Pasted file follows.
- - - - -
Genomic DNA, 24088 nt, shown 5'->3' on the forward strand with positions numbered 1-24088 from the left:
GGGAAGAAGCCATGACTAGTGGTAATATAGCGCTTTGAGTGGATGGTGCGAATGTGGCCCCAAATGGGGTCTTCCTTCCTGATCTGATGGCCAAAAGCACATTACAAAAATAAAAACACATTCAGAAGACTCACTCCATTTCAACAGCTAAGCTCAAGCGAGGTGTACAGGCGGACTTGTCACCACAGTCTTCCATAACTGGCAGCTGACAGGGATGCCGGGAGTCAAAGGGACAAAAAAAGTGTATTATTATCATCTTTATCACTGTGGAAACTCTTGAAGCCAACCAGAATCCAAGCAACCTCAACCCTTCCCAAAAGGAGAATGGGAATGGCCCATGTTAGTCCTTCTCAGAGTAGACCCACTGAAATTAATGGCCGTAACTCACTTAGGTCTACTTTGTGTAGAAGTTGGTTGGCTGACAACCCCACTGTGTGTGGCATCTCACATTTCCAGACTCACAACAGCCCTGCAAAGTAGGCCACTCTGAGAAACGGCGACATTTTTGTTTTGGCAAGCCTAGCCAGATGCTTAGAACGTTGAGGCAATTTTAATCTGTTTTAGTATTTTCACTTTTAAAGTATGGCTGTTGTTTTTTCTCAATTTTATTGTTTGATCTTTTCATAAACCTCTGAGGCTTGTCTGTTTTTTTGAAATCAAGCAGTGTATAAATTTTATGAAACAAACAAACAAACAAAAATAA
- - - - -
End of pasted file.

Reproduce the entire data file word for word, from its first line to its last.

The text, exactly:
Genomic DNA, 24088 nt, shown 5'->3' on the forward strand with positions numbered 1-24088 from the left:
GGGAAGAAGCCATGACTAGTGGTAATATAGCGCTTTGAGTGGATGGTGCGAATGTGGCCCCAAATGGGGTCTTCCTTCCTGATCTGATGGCCAAAAGCACATTACAAAAATAAAAACACATTCAGAAGACTCACTCCATTTCAACAGCTAAGCTCAAGCGAGGTGTACAGGCGGACTTGTCACCACAGTCTTCCATAACTGGCAGCTGACAGGGATGCCGGGAGTCAAAGGGACAAAAAAAGTGTATTATTATCATCTTTATCACTGTGGAAACTCTTGAAGCCAACCAGAATCCAAGCAACCTCAACCCTTCCCAAAAGGAGAATGGGAATGGCCCATGTTAGTCCTTCTCAGAGTAGACCCACTGAAATTAATGGCCGTAACTCACTTAGGTCTACTTTGTGTAGAAGTTGGTTGGCTGACAACCCCACTGTGTGTGGCATCTCACATTTCCAGACTCACAACAGCCCTGCAAAGTAGGCCACTCTGAGAAACGGCGACATTTTTGTTTTGGCAAGCCTAGCCAGATGCTTAGAACGTTGAGGCAATTTTAATCTGTTTTAGTATTTTCACTTTTAAAGTATGGCTGTTGTTTTTTCTCAATTTTATTGTTTGATCTTTTCATAAACCTCTGAGGCTTGTCTGTTTTTTTGAAATCAAGCAGTGTATAAATTTTATGAAACAAACAAACAAACAAAAATAA